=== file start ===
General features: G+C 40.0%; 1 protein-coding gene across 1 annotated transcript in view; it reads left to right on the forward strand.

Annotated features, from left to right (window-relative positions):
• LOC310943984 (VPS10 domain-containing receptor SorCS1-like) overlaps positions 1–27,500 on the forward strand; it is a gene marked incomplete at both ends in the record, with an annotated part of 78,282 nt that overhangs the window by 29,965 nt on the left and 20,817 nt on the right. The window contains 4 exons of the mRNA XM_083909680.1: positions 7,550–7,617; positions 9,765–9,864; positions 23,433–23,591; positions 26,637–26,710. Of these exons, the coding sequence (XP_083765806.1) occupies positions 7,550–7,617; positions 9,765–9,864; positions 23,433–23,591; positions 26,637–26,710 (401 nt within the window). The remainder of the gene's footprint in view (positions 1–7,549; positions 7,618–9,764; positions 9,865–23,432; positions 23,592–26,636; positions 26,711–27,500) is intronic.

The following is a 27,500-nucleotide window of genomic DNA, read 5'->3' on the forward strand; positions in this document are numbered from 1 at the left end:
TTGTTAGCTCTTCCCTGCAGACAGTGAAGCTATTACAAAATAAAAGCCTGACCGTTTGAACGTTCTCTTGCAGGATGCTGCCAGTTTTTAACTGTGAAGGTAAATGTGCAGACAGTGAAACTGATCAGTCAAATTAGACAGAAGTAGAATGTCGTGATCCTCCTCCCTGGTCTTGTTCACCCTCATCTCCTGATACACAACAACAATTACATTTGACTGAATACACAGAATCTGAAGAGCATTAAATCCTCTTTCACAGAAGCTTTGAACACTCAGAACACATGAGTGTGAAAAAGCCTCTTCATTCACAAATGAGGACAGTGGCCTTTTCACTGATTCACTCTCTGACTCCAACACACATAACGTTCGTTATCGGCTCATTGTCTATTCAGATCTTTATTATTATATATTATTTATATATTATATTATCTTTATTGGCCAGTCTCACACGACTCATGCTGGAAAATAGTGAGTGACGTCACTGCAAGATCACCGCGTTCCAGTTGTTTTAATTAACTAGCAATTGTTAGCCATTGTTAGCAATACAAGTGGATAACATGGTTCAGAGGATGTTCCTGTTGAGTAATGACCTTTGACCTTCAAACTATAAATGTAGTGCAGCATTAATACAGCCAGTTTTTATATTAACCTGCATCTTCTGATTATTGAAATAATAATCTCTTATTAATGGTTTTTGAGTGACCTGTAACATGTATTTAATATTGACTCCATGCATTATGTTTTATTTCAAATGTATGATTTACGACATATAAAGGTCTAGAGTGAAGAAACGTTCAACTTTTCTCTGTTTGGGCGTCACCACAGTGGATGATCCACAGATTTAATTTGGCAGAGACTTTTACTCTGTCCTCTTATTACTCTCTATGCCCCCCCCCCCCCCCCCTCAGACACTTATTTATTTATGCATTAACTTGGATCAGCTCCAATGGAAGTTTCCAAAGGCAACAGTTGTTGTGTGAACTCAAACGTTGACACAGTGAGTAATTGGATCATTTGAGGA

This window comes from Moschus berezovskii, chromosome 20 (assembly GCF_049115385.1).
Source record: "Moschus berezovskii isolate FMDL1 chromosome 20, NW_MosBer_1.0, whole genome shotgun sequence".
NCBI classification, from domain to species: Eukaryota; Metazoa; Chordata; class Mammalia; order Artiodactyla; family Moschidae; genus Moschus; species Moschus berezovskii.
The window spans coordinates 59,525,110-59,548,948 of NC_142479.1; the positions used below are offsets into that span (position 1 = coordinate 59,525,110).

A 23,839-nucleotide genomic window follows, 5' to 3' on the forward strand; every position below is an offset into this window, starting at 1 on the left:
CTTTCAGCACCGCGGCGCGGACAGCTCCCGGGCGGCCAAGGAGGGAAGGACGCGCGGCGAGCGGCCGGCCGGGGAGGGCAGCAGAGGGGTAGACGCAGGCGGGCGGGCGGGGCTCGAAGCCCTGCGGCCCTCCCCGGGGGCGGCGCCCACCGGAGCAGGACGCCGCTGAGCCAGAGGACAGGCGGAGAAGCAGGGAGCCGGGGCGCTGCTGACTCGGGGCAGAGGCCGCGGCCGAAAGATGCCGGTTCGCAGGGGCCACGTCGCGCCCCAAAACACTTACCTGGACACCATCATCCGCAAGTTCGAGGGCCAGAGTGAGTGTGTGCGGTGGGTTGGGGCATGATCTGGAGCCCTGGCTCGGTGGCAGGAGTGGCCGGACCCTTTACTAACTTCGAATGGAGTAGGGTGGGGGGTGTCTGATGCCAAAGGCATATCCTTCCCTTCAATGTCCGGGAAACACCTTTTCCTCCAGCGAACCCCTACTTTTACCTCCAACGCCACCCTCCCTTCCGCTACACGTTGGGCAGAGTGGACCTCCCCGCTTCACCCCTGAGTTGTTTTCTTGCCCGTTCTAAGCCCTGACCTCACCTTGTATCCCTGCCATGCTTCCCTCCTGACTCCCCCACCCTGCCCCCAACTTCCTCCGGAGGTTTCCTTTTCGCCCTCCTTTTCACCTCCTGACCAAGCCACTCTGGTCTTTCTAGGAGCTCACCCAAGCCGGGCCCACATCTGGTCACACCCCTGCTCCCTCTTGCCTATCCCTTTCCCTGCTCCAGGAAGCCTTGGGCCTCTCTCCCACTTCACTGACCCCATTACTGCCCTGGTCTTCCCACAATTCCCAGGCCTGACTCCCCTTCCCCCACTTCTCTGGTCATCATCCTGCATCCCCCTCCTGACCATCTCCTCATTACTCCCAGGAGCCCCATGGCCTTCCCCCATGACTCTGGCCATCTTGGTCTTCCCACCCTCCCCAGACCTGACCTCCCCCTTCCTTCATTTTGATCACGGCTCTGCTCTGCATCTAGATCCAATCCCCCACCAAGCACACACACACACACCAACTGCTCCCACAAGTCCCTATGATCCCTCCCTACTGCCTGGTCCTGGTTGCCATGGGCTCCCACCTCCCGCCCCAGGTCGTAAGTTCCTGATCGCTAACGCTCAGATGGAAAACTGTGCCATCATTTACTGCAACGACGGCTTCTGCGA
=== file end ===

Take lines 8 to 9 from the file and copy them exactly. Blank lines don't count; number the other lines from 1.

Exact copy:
NCBI classification, from domain to species: Eukaryota; Metazoa; Chordata; class Mammalia; order Artiodactyla; family Moschidae; genus Moschus; species Moschus berezovskii.
The window spans coordinates 59,525,110-59,548,948 of NC_142479.1; the positions used below are offsets into that span (position 1 = coordinate 59,525,110).